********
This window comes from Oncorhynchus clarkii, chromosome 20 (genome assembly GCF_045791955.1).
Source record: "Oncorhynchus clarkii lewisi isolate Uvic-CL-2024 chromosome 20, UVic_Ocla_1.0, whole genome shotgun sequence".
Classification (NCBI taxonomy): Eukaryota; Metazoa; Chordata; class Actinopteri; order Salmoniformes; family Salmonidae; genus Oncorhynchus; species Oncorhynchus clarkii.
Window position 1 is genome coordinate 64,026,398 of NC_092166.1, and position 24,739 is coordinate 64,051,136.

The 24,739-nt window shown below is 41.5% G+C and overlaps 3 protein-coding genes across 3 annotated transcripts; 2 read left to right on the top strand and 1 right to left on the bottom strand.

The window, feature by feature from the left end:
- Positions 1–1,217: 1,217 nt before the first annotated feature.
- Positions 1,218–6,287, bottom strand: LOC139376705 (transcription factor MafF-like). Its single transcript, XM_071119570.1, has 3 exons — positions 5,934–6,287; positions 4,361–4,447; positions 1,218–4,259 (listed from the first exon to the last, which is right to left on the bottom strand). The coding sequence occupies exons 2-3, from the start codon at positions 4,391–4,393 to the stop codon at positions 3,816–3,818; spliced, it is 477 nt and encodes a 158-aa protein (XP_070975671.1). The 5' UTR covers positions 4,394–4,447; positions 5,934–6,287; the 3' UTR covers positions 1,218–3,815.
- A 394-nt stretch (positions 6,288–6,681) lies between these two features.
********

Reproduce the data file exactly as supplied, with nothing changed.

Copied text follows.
This window comes from Oncorhynchus clarkii, chromosome 20 (genome assembly GCF_045791955.1).
Source record: "Oncorhynchus clarkii lewisi isolate Uvic-CL-2024 chromosome 20, UVic_Ocla_1.0, whole genome shotgun sequence".
Classification (NCBI taxonomy): Eukaryota; Metazoa; Chordata; class Actinopteri; order Salmoniformes; family Salmonidae; genus Oncorhynchus; species Oncorhynchus clarkii.
Window position 1 is genome coordinate 64,026,398 of NC_092166.1, and position 24,739 is coordinate 64,051,136.

The 24,739-nt window shown below is 41.5% G+C and overlaps 3 protein-coding genes across 3 annotated transcripts; 2 read left to right on the top strand and 1 right to left on the bottom strand.

The window, feature by feature from the left end:
- Positions 1–1,217: 1,217 nt before the first annotated feature.
- Positions 1,218–6,287, bottom strand: LOC139376705 (transcription factor MafF-like). Its single transcript, XM_071119570.1, has 3 exons — positions 5,934–6,287; positions 4,361–4,447; positions 1,218–4,259 (listed from the first exon to the last, which is right to left on the bottom strand). The coding sequence occupies exons 2-3, from the start codon at positions 4,391–4,393 to the stop codon at positions 3,816–3,818; spliced, it is 477 nt and encodes a 158-aa protein (XP_070975671.1). The 5' UTR covers positions 4,394–4,447; positions 5,934–6,287; the 3' UTR covers positions 1,218–3,815.
- A 394-nt stretch (positions 6,288–6,681) lies between these two features.